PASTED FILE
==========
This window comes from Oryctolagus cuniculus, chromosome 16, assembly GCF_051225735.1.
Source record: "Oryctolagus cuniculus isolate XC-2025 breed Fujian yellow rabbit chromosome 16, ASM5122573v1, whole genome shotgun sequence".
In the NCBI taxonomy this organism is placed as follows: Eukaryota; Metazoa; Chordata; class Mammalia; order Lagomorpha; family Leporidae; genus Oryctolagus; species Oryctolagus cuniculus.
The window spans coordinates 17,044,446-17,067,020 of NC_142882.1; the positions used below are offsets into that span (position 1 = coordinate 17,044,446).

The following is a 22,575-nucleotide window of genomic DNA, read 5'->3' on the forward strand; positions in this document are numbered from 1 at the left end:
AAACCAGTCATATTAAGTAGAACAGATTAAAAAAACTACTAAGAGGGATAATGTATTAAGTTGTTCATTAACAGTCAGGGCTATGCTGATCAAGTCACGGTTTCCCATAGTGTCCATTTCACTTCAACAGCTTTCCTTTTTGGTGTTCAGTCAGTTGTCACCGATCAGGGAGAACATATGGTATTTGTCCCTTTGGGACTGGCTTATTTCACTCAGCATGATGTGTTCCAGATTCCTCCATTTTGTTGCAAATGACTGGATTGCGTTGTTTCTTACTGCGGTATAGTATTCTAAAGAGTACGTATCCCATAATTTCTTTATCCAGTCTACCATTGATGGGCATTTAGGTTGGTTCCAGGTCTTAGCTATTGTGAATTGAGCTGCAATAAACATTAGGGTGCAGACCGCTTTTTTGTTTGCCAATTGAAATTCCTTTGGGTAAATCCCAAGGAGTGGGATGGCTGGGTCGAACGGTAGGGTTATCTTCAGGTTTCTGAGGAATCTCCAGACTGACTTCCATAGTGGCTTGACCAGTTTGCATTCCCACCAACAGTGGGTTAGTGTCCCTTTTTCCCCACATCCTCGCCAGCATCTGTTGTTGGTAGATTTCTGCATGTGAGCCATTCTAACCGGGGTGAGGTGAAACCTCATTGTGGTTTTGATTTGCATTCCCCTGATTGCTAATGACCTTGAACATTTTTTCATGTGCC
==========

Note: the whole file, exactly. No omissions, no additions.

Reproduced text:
This window comes from Oryctolagus cuniculus, chromosome 16, assembly GCF_051225735.1.
Source record: "Oryctolagus cuniculus isolate XC-2025 breed Fujian yellow rabbit chromosome 16, ASM5122573v1, whole genome shotgun sequence".
In the NCBI taxonomy this organism is placed as follows: Eukaryota; Metazoa; Chordata; class Mammalia; order Lagomorpha; family Leporidae; genus Oryctolagus; species Oryctolagus cuniculus.
The window spans coordinates 17,044,446-17,067,020 of NC_142882.1; the positions used below are offsets into that span (position 1 = coordinate 17,044,446).

The following is a 22,575-nucleotide window of genomic DNA, read 5'->3' on the forward strand; positions in this document are numbered from 1 at the left end:
AAACCAGTCATATTAAGTAGAACAGATTAAAAAAACTACTAAGAGGGATAATGTATTAAGTTGTTCATTAACAGTCAGGGCTATGCTGATCAAGTCACGGTTTCCCATAGTGTCCATTTCACTTCAACAGCTTTCCTTTTTGGTGTTCAGTCAGTTGTCACCGATCAGGGAGAACATATGGTATTTGTCCCTTTGGGACTGGCTTATTTCACTCAGCATGATGTGTTCCAGATTCCTCCATTTTGTTGCAAATGACTGGATTGCGTTGTTTCTTACTGCGGTATAGTATTCTAAAGAGTACGTATCCCATAATTTCTTTATCCAGTCTACCATTGATGGGCATTTAGGTTGGTTCCAGGTCTTAGCTATTGTGAATTGAGCTGCAATAAACATTAGGGTGCAGACCGCTTTTTTGTTTGCCAATTGAAATTCCTTTGGGTAAATCCCAAGGAGTGGGATGGCTGGGTCGAACGGTAGGGTTATCTTCAGGTTTCTGAGGAATCTCCAGACTGACTTCCATAGTGGCTTGACCAGTTTGCATTCCCACCAACAGTGGGTTAGTGTCCCTTTTTCCCCACATCCTCGCCAGCATCTGTTGTTGGTAGATTTCTGCATGTGAGCCATTCTAACCGGGGTGAGGTGAAACCTCATTGTGGTTTTGATTTGCATTCCCCTGATTGCTAATGACCTTGAACATTTTTTCATGTGCC